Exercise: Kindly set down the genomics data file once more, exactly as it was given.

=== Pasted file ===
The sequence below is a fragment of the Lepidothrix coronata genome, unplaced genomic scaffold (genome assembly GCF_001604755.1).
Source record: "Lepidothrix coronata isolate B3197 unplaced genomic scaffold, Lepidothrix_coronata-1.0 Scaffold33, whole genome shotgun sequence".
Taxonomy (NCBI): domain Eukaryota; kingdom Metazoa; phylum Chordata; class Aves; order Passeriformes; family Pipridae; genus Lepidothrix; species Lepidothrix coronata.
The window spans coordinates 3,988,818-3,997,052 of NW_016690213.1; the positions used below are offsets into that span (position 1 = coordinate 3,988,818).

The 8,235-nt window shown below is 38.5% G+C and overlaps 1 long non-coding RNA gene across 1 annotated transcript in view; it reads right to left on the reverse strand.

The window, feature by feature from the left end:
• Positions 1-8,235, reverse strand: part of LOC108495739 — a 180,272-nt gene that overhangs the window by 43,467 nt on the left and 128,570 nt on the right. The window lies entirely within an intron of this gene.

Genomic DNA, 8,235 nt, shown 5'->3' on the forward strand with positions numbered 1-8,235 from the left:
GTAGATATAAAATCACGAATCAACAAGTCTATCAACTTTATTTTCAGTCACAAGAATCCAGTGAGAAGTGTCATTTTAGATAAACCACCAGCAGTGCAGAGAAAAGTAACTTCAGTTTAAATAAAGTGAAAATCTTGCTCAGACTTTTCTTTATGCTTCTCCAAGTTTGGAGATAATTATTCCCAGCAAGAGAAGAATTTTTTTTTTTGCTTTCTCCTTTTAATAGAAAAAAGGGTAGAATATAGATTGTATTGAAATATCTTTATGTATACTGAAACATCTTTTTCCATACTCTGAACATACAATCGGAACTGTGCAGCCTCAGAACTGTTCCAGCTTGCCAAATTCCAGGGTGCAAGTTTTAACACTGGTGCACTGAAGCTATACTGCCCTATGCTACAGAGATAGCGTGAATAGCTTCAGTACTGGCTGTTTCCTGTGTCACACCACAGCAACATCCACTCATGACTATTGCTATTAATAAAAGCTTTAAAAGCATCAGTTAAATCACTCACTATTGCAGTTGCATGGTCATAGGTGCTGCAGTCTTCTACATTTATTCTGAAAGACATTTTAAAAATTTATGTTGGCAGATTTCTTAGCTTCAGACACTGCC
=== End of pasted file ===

The sequence below is a fragment of the Lepidothrix coronata genome, unplaced genomic scaffold (genome assembly GCF_001604755.1).
Source record: "Lepidothrix coronata isolate B3197 unplaced genomic scaffold, Lepidothrix_coronata-1.0 Scaffold33, whole genome shotgun sequence".
Taxonomy (NCBI): domain Eukaryota; kingdom Metazoa; phylum Chordata; class Aves; order Passeriformes; family Pipridae; genus Lepidothrix; species Lepidothrix coronata.
The window spans coordinates 3,988,818-3,997,052 of NW_016690213.1; the positions used below are offsets into that span (position 1 = coordinate 3,988,818).

The 8,235-nt window shown below is 38.5% G+C and overlaps 1 long non-coding RNA gene across 1 annotated transcript in view; it reads right to left on the reverse strand.

The window, feature by feature from the left end:
• Positions 1-8,235, reverse strand: part of LOC108495739 — a 180,272-nt gene that overhangs the window by 43,467 nt on the left and 128,570 nt on the right. The window lies entirely within an intron of this gene.

Genomic DNA, 8,235 nt, shown 5'->3' on the forward strand with positions numbered 1-8,235 from the left:
GTAGATATAAAATCACGAATCAACAAGTCTATCAACTTTATTTTCAGTCACAAGAATCCAGTGAGAAGTGTCATTTTAGATAAACCACCAGCAGTGCAGAGAAAAGTAACTTCAGTTTAAATAAAGTGAAAATCTTGCTCAGACTTTTCTTTATGCTTCTCCAAGTTTGGAGATAATTATTCCCAGCAAGAGAAGAATTTTTTTTTTTGCTTTCTCCTTTTAATAGAAAAAAGGGTAGAATATAGATTGTATTGAAATATCTTTATGTATACTGAAACATCTTTTTCCATACTCTGAACATACAATCGGAACTGTGCAGCCTCAGAACTGTTCCAGCTTGCCAAATTCCAGGGTGCAAGTTTTAACACTGGTGCACTGAAGCTATACTGCCCTATGCTACAGAGATAGCGTGAATAGCTTCAGTACTGGCTGTTTCCTGTGTCACACCACAGCAACATCCACTCATGACTATTGCTATTAATAAAAGCTTTAAAAGCATCAGTTAAATCACTCACTATTGCAGTTGCATGGTCATAGGTGCTGCAGTCTTCTACATTTATTCTGAAAGACATTTTAAAAATTTATGTTGGCAGATTTCTTAGCTTCAGACACTGCC